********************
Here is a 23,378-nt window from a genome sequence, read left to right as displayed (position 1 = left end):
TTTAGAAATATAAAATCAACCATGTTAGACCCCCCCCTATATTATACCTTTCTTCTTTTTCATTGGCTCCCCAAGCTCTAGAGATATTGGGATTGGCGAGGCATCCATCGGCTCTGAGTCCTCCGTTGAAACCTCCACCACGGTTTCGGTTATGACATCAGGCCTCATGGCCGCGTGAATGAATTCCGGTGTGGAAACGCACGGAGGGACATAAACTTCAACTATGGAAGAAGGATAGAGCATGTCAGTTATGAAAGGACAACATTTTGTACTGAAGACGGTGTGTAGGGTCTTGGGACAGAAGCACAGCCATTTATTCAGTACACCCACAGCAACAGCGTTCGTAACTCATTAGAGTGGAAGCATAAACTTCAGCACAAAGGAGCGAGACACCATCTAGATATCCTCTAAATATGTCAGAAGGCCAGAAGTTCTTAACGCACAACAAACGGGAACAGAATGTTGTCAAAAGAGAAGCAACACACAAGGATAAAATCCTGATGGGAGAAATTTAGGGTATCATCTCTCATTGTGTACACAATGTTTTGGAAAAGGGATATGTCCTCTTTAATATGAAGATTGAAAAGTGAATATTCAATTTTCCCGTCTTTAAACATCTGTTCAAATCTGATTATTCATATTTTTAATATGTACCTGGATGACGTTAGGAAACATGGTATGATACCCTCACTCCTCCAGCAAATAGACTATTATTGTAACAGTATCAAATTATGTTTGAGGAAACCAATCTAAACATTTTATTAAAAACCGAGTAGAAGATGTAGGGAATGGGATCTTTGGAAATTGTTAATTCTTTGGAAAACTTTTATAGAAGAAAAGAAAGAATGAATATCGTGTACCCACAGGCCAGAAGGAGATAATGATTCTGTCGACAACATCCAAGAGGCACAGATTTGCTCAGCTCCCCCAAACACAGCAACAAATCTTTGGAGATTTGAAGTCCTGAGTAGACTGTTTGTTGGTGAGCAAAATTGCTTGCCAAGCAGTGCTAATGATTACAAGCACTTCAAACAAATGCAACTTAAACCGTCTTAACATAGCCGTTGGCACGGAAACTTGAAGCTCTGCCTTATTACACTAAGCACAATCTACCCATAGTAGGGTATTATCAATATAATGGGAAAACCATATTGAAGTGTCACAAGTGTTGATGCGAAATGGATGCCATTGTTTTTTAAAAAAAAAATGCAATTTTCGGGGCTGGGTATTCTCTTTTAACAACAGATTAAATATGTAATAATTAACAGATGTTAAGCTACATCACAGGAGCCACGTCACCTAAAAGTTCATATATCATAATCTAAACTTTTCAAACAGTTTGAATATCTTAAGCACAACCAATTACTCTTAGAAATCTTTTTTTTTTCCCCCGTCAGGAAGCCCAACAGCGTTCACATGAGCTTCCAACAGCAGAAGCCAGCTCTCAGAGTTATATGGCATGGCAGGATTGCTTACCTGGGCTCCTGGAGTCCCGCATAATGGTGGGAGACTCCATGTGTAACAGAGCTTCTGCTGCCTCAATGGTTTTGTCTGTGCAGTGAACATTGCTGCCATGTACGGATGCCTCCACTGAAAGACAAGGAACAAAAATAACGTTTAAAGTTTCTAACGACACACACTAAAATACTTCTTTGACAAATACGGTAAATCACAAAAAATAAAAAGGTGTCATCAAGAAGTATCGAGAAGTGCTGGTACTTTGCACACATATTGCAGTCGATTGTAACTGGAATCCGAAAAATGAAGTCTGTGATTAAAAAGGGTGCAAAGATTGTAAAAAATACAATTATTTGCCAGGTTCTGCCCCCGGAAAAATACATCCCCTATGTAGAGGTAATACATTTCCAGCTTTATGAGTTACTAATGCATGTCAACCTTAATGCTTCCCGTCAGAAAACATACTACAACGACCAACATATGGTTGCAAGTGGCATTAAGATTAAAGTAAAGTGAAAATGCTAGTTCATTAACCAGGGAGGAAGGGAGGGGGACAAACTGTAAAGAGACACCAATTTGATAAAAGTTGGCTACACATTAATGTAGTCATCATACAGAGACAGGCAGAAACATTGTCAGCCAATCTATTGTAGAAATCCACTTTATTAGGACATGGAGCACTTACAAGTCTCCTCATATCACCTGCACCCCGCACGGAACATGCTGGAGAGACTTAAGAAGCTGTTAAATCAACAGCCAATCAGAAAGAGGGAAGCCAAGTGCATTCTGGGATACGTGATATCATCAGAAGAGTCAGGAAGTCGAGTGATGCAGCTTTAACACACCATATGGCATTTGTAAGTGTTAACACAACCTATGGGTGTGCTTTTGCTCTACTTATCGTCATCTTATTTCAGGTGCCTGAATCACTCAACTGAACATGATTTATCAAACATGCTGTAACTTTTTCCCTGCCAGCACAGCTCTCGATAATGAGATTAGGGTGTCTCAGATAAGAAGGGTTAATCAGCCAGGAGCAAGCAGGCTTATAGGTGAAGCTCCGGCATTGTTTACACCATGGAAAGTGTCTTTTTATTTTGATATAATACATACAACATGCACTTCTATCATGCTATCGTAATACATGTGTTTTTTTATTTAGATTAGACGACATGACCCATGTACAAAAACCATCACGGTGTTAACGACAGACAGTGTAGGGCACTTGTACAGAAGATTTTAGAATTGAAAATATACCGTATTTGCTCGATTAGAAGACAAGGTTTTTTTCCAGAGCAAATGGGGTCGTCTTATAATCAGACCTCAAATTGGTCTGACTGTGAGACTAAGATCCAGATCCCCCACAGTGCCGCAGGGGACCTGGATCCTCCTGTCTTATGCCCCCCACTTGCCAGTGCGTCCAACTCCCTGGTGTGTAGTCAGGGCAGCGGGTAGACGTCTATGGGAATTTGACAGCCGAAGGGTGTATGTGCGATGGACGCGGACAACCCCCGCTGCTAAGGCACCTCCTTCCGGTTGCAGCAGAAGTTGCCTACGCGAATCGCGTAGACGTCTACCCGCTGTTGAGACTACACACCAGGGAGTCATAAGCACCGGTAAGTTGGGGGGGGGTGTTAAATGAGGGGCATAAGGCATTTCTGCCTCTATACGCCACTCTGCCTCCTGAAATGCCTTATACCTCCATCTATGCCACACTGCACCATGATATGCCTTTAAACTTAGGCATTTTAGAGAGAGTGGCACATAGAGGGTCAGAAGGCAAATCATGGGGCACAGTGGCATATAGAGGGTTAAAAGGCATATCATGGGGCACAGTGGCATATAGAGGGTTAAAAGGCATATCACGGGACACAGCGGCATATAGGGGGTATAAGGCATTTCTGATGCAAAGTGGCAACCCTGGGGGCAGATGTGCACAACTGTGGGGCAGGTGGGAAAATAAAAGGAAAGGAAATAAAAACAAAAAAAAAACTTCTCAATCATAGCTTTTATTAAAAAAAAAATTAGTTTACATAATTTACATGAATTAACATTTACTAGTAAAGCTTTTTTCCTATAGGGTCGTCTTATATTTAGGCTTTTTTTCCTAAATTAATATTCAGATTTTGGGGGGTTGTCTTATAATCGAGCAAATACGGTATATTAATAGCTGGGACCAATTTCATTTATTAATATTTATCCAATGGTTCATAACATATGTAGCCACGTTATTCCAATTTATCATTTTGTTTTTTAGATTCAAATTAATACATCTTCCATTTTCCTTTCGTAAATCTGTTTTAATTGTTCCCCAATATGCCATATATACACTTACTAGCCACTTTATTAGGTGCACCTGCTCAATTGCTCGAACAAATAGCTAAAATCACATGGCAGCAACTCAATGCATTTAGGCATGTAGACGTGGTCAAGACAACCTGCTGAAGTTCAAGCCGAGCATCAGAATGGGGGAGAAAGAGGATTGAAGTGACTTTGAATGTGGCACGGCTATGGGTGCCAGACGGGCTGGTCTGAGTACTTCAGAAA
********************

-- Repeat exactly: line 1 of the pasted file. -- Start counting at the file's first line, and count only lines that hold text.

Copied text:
Here is a 23,378-nt window from a genome sequence, read left to right as displayed (position 1 = left end):